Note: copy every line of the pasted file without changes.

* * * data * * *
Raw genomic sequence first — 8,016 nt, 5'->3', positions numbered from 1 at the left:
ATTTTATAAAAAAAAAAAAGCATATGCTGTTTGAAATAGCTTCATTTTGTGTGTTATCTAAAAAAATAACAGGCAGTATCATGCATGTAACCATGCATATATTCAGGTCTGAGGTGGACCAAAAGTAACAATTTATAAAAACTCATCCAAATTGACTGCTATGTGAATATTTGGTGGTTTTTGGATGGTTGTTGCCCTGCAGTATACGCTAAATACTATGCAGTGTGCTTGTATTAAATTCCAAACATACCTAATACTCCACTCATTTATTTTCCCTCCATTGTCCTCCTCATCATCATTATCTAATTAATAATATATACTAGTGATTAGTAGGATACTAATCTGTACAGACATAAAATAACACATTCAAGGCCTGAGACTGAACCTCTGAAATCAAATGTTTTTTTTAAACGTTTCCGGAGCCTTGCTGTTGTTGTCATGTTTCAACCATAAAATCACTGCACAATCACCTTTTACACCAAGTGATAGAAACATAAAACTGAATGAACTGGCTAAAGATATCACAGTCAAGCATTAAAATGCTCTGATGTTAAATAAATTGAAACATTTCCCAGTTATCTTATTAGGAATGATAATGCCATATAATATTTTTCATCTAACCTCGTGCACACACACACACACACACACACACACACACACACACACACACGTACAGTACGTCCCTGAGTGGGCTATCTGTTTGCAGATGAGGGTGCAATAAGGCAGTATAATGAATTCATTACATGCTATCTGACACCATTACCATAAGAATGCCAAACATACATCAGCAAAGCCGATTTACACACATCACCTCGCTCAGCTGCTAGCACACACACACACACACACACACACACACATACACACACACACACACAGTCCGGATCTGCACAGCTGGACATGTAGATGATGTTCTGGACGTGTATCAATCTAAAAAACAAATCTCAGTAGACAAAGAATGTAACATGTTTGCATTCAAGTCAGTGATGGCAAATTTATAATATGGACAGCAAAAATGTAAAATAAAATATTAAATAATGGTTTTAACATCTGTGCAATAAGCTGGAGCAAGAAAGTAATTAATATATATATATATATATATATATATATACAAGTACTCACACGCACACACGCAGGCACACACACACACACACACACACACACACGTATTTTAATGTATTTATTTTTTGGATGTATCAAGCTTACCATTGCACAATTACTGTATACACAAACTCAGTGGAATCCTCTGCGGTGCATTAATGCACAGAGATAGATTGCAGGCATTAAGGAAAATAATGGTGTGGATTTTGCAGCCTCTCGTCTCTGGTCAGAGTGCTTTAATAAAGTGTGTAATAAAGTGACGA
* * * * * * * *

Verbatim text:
Raw genomic sequence first — 8,016 nt, 5'->3', positions numbered from 1 at the left:
ATTTTATAAAAAAAAAAAAGCATATGCTGTTTGAAATAGCTTCATTTTGTGTGTTATCTAAAAAAATAACAGGCAGTATCATGCATGTAACCATGCATATATTCAGGTCTGAGGTGGACCAAAAGTAACAATTTATAAAAACTCATCCAAATTGACTGCTATGTGAATATTTGGTGGTTTTTGGATGGTTGTTGCCCTGCAGTATACGCTAAATACTATGCAGTGTGCTTGTATTAAATTCCAAACATACCTAATACTCCACTCATTTATTTTCCCTCCATTGTCCTCCTCATCATCATTATCTAATTAATAATATATACTAGTGATTAGTAGGATACTAATCTGTACAGACATAAAATAACACATTCAAGGCCTGAGACTGAACCTCTGAAATCAAATGTTTTTTTTAAACGTTTCCGGAGCCTTGCTGTTGTTGTCATGTTTCAACCATAAAATCACTGCACAATCACCTTTTACACCAAGTGATAGAAACATAAAACTGAATGAACTGGCTAAAGATATCACAGTCAAGCATTAAAATGCTCTGATGTTAAATAAATTGAAACATTTCCCAGTTATCTTATTAGGAATGATAATGCCATATAATATTTTTCATCTAACCTCGTGCACACACACACACACACACACACACACACACACACACACACACGTACAGTACGTCCCTGAGTGGGCTATCTGTTTGCAGATGAGGGTGCAATAAGGCAGTATAATGAATTCATTACATGCTATCTGACACCATTACCATAAGAATGCCAAACATACATCAGCAAAGCCGATTTACACACATCACCTCGCTCAGCTGCTAGCACACACACACACACACACACACACACACATACACACACACACACACAGTCCGGATCTGCACAGCTGGACATGTAGATGATGTTCTGGACGTGTATCAATCTAAAAAACAAATCTCAGTAGACAAAGAATGTAACATGTTTGCATTCAAGTCAGTGATGGCAAATTTATAATATGGACAGCAAAAATGTAAAATAAAATATTAAATAATGGTTTTAACATCTGTGCAATAAGCTGGAGCAAGAAAGTAATTAATATATATATATATATATATATATATATACAAGTACTCACACGCACACACGCAGGCACACACACACACACACACACACACACACGTATTTTAATGTATTTATTTTTTGGATGTATCAAGCTTACCATTGCACAATTACTGTATACACAAACTCAGTGGAATCCTCTGCGGTGCATTAATGCACAGAGATAGATTGCAGGCATTAAGGAAAATAATGGTGTGGATTTTGCAGCCTCTCGTCTCTGGTCAGAGTGCTTTAATAAAGTGTGTAATAAAGTGACGA